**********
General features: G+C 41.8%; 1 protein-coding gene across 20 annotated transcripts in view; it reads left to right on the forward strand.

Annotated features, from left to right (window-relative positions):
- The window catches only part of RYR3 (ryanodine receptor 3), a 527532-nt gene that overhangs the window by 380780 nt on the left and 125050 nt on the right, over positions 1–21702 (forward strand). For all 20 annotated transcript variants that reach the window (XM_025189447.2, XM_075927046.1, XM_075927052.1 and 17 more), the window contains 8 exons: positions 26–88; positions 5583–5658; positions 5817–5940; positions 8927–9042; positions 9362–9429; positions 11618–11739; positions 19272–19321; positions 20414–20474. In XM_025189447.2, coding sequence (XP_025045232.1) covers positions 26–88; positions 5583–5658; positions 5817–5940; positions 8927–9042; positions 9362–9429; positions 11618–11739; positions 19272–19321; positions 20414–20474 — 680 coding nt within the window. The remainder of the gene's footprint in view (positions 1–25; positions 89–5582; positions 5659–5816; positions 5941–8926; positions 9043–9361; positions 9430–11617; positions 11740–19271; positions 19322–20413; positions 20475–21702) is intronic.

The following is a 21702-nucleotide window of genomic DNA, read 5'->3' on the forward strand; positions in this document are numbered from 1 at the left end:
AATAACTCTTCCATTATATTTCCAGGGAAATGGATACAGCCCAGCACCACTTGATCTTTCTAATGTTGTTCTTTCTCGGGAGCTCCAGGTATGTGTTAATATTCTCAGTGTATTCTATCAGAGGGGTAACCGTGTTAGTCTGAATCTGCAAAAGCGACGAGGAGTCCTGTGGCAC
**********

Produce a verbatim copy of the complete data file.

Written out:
General features: G+C 41.8%; 1 protein-coding gene across 20 annotated transcripts in view; it reads left to right on the forward strand.

Annotated features, from left to right (window-relative positions):
- The window catches only part of RYR3 (ryanodine receptor 3), a 527532-nt gene that overhangs the window by 380780 nt on the left and 125050 nt on the right, over positions 1–21702 (forward strand). For all 20 annotated transcript variants that reach the window (XM_025189447.2, XM_075927046.1, XM_075927052.1 and 17 more), the window contains 8 exons: positions 26–88; positions 5583–5658; positions 5817–5940; positions 8927–9042; positions 9362–9429; positions 11618–11739; positions 19272–19321; positions 20414–20474. In XM_025189447.2, coding sequence (XP_025045232.1) covers positions 26–88; positions 5583–5658; positions 5817–5940; positions 8927–9042; positions 9362–9429; positions 11618–11739; positions 19272–19321; positions 20414–20474 — 680 coding nt within the window. The remainder of the gene's footprint in view (positions 1–25; positions 89–5582; positions 5659–5816; positions 5941–8926; positions 9043–9361; positions 9430–11617; positions 11740–19271; positions 19322–20413; positions 20475–21702) is intronic.

The following is a 21702-nucleotide window of genomic DNA, read 5'->3' on the forward strand; positions in this document are numbered from 1 at the left end:
AATAACTCTTCCATTATATTTCCAGGGAAATGGATACAGCCCAGCACCACTTGATCTTTCTAATGTTGTTCTTTCTCGGGAGCTCCAGGTATGTGTTAATATTCTCAGTGTATTCTATCAGAGGGGTAACCGTGTTAGTCTGAATCTGCAAAAGCGACGAGGAGTCCTGTGGCAC